In NBC GOP Debate, Questions Hit Candidates From Left by 8 to 1 Margin

Out the 41 questions directed to the six Republican presidential candidates during Sunday's NBC News/Facebook debate on Meet the Press, 25 of them were from the left, 13 questions were neutral, mainly about the campaign horse race and electability, and only three questions pressed the candidates from the right.

Early in the debate, moderator David Gregory demanded to know how much "pain" the candidates would inflict upon Americans by cutting spending. Newt Gingrich called out Gregory for the slanted query: "David, you know, I, I find it fascinating that very, very highly paid Washington commentators and Washington analysts love the idea of pain. What – who's going to be in pain? The duty of the president is to find a way to manage the federal government so the primary pain is on changing the bureaucracy."

Minutes later, Gregory selected a left-wing question from a viewer on Facebook: "And this from Martin Montalvo, because we do have a spending crisis but also a lot of people hurting. He writes this: 'With more Americans on government assistance than ever before, is it un-American for Americans to feel relieved when the government helps them?'"

Talking to Rick Perry, Gregory asked: "I wonder where you would buck your party. What would you say or do to make Republicans uncomfortable?" After Perry voiced his support for a part-time Congress and a balanced budget amendment, Gregory replied: "Do you think telling conservatives, 'A balanced budget amendment is something I'm going to do, and I'm going to cut spending,' that's going to make them uncomfortable?"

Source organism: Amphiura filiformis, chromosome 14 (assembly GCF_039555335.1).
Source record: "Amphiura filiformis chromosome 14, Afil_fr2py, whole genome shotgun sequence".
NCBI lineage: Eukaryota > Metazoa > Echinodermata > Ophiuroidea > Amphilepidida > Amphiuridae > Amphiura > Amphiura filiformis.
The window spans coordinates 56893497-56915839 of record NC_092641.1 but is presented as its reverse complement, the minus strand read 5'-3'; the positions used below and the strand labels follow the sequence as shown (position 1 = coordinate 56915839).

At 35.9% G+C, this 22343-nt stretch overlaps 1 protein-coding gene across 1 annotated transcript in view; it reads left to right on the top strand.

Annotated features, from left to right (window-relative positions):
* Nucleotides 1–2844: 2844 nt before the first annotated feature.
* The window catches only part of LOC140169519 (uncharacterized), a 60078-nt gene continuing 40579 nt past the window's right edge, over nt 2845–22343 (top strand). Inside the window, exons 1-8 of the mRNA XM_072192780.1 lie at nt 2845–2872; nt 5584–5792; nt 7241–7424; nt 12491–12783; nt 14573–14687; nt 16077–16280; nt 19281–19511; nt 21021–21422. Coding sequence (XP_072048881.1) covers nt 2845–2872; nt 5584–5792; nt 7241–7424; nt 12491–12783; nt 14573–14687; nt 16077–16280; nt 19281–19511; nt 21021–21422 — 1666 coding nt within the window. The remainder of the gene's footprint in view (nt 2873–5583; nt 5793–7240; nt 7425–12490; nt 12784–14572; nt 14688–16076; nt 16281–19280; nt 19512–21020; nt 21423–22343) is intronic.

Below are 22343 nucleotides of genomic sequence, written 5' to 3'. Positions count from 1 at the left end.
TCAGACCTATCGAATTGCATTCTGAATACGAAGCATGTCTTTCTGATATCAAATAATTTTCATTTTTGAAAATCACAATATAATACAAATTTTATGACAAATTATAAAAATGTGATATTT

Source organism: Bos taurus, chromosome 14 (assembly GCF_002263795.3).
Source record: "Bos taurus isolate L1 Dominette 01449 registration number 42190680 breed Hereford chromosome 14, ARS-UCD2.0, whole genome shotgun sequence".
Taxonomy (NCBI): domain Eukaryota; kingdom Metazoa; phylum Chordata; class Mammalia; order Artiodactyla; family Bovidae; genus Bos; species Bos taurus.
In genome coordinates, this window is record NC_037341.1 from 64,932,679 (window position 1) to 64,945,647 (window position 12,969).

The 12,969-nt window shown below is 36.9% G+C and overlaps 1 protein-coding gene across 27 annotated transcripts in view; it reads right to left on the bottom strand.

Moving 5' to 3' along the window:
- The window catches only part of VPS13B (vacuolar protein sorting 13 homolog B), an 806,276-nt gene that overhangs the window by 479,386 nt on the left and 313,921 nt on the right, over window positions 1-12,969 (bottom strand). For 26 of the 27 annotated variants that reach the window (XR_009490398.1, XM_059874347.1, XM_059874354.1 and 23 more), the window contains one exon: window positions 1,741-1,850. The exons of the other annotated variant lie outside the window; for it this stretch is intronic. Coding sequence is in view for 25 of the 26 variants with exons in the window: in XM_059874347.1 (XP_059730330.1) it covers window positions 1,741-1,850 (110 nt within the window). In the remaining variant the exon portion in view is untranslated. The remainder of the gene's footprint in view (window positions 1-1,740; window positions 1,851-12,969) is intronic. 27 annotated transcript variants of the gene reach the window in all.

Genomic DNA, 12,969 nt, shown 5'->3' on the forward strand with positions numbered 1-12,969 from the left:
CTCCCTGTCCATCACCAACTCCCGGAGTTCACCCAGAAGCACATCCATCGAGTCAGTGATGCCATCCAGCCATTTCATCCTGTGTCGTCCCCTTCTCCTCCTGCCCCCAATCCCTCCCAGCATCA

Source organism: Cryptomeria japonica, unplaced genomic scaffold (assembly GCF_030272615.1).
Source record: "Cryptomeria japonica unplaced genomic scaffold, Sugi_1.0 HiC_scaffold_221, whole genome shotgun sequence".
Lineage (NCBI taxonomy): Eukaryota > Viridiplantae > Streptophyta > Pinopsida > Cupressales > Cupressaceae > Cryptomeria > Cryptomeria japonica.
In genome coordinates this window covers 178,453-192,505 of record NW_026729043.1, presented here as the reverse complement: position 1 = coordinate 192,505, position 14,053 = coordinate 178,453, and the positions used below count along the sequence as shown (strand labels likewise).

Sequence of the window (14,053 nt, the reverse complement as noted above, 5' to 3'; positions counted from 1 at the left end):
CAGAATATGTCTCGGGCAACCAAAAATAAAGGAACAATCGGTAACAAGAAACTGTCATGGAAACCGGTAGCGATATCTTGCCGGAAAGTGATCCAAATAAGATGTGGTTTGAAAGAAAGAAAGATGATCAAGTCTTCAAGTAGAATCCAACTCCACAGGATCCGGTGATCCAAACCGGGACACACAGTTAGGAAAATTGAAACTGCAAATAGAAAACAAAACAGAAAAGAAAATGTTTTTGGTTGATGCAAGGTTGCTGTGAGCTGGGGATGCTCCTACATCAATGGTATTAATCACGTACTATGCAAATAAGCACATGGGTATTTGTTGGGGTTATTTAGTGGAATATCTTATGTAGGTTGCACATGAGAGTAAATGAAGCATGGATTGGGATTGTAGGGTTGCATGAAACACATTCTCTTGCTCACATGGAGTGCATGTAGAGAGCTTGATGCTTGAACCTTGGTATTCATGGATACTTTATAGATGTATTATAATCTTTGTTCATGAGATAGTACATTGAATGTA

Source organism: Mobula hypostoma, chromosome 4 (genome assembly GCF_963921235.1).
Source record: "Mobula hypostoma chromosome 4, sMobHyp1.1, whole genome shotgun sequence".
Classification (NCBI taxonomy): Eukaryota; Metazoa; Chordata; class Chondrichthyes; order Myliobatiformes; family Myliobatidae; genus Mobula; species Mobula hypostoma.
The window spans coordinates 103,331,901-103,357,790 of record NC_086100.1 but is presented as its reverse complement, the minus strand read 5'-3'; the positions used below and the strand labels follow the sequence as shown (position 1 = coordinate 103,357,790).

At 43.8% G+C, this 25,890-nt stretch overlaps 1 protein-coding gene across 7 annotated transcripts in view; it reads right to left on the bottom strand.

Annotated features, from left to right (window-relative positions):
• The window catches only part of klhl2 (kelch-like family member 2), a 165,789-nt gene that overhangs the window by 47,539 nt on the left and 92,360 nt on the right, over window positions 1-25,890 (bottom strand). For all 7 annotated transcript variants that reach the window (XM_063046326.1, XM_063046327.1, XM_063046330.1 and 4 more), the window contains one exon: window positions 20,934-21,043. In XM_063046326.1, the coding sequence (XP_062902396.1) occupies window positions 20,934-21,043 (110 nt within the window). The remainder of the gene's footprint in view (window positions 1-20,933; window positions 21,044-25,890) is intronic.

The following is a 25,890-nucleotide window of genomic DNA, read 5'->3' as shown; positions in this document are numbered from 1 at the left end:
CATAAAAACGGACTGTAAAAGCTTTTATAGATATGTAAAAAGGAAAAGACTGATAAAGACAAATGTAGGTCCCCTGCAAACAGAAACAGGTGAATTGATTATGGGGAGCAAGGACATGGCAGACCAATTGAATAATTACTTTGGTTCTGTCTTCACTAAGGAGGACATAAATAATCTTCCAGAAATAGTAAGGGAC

In the middle of the debate, Gregory brought in New Hampshire Union Leader senior political reporter John DiStaso and Boston Channel 7 News political editor Andy Hiller to ask some questions.

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DiStaso began by pleading: "Home heating oil is nearly $4 a gallon, yet President Obama and Congress have cut by 25 percent the program that helps, helps low-income people heat their homes. About a million households that were helped last year won't be helped this year. Is this an example of pain that must be suffered? Should this, should this program funding be restored? Should it be cut more?"

In his first question to the candidates, Hiller asked Mitt Romney: "How have you stood up for gay rights and when have you used your voice to influence Republicans on this issue?...When's the last time you stood up and spoke out for increasing gay rights?"

Hiller then directed the same question to Rick Santorum: "Senator Santorum, would you be a voice for increasing gay rights in the party?...Would you be a voice for speaking out for gay rights in your party, and if not, why not?...What if you had a son who came to you and said he was gay?"

DiStaso urged the candidates to defend big labor: "What positive contributions do labor unions provide in this country at this, this point in the 21st century?"

Moments later, Gregory jumped in: "Governor Romney, on this economic question, you blame President Obama for the jobs crisis, but when you look at the data and a positive trend line he still only gets the blame and none of the credit. How come?"

Hiller rounded out his series of questions by asking Ron Paul: "Many Americans, particularly Democrats, believe that health care is a right. In your opinion, what services are all Americans entitled to expect to get from government?"